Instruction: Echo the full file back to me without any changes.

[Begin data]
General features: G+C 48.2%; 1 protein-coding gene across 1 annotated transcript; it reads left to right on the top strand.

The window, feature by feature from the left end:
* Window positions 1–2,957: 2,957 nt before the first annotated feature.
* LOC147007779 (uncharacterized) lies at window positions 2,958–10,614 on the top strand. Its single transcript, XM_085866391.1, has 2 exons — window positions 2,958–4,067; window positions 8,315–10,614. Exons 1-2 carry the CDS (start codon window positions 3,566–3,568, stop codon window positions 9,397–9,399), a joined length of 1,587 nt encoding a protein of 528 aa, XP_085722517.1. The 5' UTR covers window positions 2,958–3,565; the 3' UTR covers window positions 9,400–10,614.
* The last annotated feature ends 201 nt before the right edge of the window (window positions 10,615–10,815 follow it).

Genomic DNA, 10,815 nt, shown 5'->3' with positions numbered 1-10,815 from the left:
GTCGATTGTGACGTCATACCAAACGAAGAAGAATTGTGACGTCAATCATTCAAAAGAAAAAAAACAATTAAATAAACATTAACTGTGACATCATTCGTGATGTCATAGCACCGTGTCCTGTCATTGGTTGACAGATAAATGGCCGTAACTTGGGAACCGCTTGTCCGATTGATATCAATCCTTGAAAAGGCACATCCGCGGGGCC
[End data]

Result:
General features: G+C 48.2%; 1 protein-coding gene across 1 annotated transcript; it reads left to right on the top strand.

The window, feature by feature from the left end:
* Window positions 1–2,957: 2,957 nt before the first annotated feature.
* LOC147007779 (uncharacterized) lies at window positions 2,958–10,614 on the top strand. Its single transcript, XM_085866391.1, has 2 exons — window positions 2,958–4,067; window positions 8,315–10,614. Exons 1-2 carry the CDS (start codon window positions 3,566–3,568, stop codon window positions 9,397–9,399), a joined length of 1,587 nt encoding a protein of 528 aa, XP_085722517.1. The 5' UTR covers window positions 2,958–3,565; the 3' UTR covers window positions 9,400–10,614.
* The last annotated feature ends 201 nt before the right edge of the window (window positions 10,615–10,815 follow it).

Genomic DNA, 10,815 nt, shown 5'->3' with positions numbered 1-10,815 from the left:
GTCGATTGTGACGTCATACCAAACGAAGAAGAATTGTGACGTCAATCATTCAAAAGAAAAAAAACAATTAAATAAACATTAACTGTGACATCATTCGTGATGTCATAGCACCGTGTCCTGTCATTGGTTGACAGATAAATGGCCGTAACTTGGGAACCGCTTGTCCGATTGATATCAATCCTTGAAAAGGCACATCCGCGGGGCC